Friday, June 29, 2012

Academia meets life... and stumbles

We are staying with a colleague of my partner and his family, while we wait for conference 3 to start next week. They are a lovely couple with a 2 (4?) body problem. He has been giving me some advice on how to fly in and out of the airport local to University E; she's been helping me deal with some Epsilon related errands in town. Their two kids love trains and princesses, which has been lovely for Epsilon, who has recently discovered the wonders of female singing Disney characters (he's loved trains for longer).

The kids are playing with the train tracks, while the adults chat over the final details of dinner preparation.

"So explain to me again your travel plans. When will you be settling into University E city," she asks.
I explain our complicated 5 country, 7 week tour. "We should be getting in around August 1, and then search for housing."
"And that's it then."
"Well, I leave for University F about a month later."
"And I assume Epsilon is going with you then?"

... Restate explanation. See last post. ... I must say, these two never question our decisions. In and of itself, this last question would pass without mention. But there is another person at the dinner table. A colleague of her's, in town for a conference. After a few unrelated exchanges, the conversation continues as follows:

"I hear you teach feminist theory. I'd like to ask your advice on a three week course segment," he says. The conversation continues with the three experts in the subject discussing course matter.

Wednesday, June 27, 2012

Emmigration Fears: Playgrounds

One of the problems our new 2 + epsilon body problem faces is the fact that I do not speak the language in my new academic home, while my partner does in his. This is not a problem for the actual job part of my new situation, since all academic (and most bureaucratic) business at University F is conducted in English, or at least bilingually. This will pose a problem in terms of my going out and meeting people. (This is fine, since I'm dead set against forming any social life or growing any emotional attachment to my new city.)

My lack of linguistic compatibility was one of the driving factors to have Epsilon live with his father. And over the past 4 months, since we've made that decision, the following conversation has been very common:
"How well do you speak City Language (CL)?"
"Not at all."
"How are you planning to learn CL?"
"I'm not."
"But surely, you'll pick it up from Epsilon."
"Epsilon's not going to live with me."
"Why ever not?"
"I don't particularly feel like single parenting where I don't speak the language."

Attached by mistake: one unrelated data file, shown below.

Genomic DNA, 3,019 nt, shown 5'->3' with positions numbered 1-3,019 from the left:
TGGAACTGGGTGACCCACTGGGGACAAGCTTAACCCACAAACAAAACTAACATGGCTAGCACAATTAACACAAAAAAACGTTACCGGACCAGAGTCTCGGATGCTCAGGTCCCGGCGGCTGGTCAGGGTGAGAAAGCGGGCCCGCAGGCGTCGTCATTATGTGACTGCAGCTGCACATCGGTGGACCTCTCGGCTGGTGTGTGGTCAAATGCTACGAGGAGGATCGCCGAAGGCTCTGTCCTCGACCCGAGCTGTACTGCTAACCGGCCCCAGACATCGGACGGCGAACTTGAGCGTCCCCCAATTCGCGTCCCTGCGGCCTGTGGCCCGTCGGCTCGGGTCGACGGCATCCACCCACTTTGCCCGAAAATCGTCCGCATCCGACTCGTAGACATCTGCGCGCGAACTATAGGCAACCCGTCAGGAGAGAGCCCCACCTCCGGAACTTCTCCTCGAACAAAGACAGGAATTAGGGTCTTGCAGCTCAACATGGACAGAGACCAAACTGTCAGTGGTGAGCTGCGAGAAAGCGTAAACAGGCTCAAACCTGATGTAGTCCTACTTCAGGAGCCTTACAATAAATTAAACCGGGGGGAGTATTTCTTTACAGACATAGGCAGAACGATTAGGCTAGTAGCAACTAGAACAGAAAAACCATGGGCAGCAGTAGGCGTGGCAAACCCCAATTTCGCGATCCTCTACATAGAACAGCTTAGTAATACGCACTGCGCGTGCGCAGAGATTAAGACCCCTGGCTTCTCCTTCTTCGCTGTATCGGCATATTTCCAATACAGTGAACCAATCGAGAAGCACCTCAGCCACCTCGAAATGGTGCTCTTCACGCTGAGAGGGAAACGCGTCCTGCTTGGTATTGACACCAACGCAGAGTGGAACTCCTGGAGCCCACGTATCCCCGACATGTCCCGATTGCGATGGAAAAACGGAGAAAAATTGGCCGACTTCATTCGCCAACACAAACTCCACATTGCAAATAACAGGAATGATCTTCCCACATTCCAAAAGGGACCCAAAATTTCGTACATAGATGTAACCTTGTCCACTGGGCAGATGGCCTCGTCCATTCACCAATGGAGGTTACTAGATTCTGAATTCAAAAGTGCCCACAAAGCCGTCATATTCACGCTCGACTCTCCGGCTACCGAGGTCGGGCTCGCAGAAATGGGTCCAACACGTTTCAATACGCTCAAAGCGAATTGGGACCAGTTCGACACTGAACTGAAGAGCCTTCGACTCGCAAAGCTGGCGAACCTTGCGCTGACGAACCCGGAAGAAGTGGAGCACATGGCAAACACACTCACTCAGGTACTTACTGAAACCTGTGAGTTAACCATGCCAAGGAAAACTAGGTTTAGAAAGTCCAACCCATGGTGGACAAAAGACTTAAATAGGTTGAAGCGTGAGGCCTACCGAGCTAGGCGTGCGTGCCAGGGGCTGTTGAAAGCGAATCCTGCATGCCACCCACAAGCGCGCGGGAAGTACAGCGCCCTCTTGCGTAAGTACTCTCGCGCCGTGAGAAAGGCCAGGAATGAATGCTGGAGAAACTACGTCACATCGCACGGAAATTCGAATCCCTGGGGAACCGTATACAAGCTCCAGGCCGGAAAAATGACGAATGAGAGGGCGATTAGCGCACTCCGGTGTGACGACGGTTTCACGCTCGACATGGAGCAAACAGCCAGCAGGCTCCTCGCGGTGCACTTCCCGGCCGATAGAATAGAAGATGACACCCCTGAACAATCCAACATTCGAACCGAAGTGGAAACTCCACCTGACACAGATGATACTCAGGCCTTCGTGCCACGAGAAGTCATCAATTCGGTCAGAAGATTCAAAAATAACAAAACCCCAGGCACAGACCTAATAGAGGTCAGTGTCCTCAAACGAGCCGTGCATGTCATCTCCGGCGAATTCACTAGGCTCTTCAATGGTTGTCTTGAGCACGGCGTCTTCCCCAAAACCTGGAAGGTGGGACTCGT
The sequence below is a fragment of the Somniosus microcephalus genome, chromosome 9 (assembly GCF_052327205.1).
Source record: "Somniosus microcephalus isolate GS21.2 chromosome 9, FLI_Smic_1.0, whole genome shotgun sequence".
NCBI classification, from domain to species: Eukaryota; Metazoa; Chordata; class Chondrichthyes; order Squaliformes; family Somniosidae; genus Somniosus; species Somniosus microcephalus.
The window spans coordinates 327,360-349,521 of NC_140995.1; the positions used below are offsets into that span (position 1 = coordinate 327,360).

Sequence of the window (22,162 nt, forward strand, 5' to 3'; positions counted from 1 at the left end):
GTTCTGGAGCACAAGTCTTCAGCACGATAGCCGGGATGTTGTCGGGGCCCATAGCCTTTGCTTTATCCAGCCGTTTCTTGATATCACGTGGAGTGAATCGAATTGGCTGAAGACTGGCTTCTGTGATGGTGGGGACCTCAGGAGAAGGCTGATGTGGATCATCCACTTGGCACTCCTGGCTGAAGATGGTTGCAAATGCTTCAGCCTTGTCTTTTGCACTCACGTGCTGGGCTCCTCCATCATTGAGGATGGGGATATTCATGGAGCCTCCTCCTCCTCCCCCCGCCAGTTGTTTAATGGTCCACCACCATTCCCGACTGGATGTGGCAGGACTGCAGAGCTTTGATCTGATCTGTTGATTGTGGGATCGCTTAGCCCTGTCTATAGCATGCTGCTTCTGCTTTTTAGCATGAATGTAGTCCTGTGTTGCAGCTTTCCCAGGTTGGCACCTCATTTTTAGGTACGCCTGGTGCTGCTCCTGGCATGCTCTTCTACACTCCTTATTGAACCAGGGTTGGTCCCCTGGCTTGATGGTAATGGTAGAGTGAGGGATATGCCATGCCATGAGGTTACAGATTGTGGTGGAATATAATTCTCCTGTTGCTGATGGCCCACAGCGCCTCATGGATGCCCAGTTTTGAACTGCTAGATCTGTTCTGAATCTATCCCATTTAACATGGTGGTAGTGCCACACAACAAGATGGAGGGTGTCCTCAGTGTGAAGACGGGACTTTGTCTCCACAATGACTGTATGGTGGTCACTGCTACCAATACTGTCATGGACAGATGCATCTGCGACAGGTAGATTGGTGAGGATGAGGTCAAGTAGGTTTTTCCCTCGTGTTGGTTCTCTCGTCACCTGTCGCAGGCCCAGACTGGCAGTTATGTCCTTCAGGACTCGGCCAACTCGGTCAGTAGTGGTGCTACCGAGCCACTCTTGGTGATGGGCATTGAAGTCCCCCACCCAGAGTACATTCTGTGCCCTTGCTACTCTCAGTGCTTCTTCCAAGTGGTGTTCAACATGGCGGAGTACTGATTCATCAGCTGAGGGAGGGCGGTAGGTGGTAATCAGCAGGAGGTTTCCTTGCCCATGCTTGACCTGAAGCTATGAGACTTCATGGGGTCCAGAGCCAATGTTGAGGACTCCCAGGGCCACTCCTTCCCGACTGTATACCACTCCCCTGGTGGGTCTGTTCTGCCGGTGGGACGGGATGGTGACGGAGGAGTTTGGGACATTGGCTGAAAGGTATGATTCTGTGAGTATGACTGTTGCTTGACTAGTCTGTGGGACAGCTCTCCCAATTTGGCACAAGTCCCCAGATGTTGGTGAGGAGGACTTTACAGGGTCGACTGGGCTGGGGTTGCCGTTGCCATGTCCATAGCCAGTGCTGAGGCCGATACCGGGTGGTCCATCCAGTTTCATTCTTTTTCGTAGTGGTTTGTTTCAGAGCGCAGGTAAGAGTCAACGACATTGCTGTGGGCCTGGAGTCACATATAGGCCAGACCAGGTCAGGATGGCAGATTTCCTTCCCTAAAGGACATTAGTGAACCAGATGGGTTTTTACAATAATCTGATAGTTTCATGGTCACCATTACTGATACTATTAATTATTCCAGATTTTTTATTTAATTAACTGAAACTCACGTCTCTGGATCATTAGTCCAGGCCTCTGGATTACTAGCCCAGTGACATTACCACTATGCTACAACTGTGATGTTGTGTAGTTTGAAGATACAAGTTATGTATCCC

Insert variation on how hard can it be.
The last two weeks, my partner and I have attended conferences at countries where we do not speak the language. While one parent attends talks, the other visits interesting parks and beaches. In general, it's been a very nice experience.

There's a but. Otherwise, why the setup?

How do you tell a 5 year old not to throw sand in your son's eyes when you don't know the word for sand, or son, or child, or eye. How do you tell a kid to share if you don't know the word for share. How do you have small talk with the other parents at the playground (because really, watching your kid go "wheee" down a slide is only interesting the first 5 times he does it) when you don't know much beyond hello, thank you, please, and excuse me. Playgrounds for these last two weeks have been an extremely isolating, disempowering and humiliating experience.

There are many linguistic difficulties with single parenting. I think I believe that for most of the really essential ones,  (the doctor, the pharmacist, the day care providers) I can get by with English. But there is so much more to parenting than that. I've been citing playground interactions as an example of why single parenting in a foreign tongue may be a challenge. At this point I can sadly declare that my fears were correct, spitefully tell my nay sayers to go fuck someone until they have a kid and do it themselves, and confindently know that I've made the right decision for everyone who matters.

Monday, June 18, 2012

Conferencing with kids

Epsilon has accompanied me to 4 conferences so far, and I must say, switching between Mother and Academic is even harder at conferences than at home. But, as I've had more experience, and Epsilon is getting older, things are getting better.

The first thing that makes a world of difference is being able to trust the person coming with me. This is more than just "don't drop the kid off with someone you wouldn't want to babysit." For instance, when I invited my mother to accompany me on an international conference, I neglected to take into account that she is not the best traveller. I ended up having to skip several sessions that time. Another time, because of visa troubles, a friend of mine local to the country of the conference stepped in at the last minute to watch Epsilon. However, she was not comfortable enough in a city as large as the conference venue to be able to entertain herself. So, instead of spending evenings with other academics or reading up on relevant literature, I showed her around town. Neither of these were disasters, and there were external reasons why bringing Epsilon along was the right thing to do, in spite of the added complications it would bring. My take home message from those two experiences is that 1) travelling is hard 2) travelling with a child is harder. Bring someone along who is a good enough traveller to be able to manage the extra difficulties of travelling with a kid.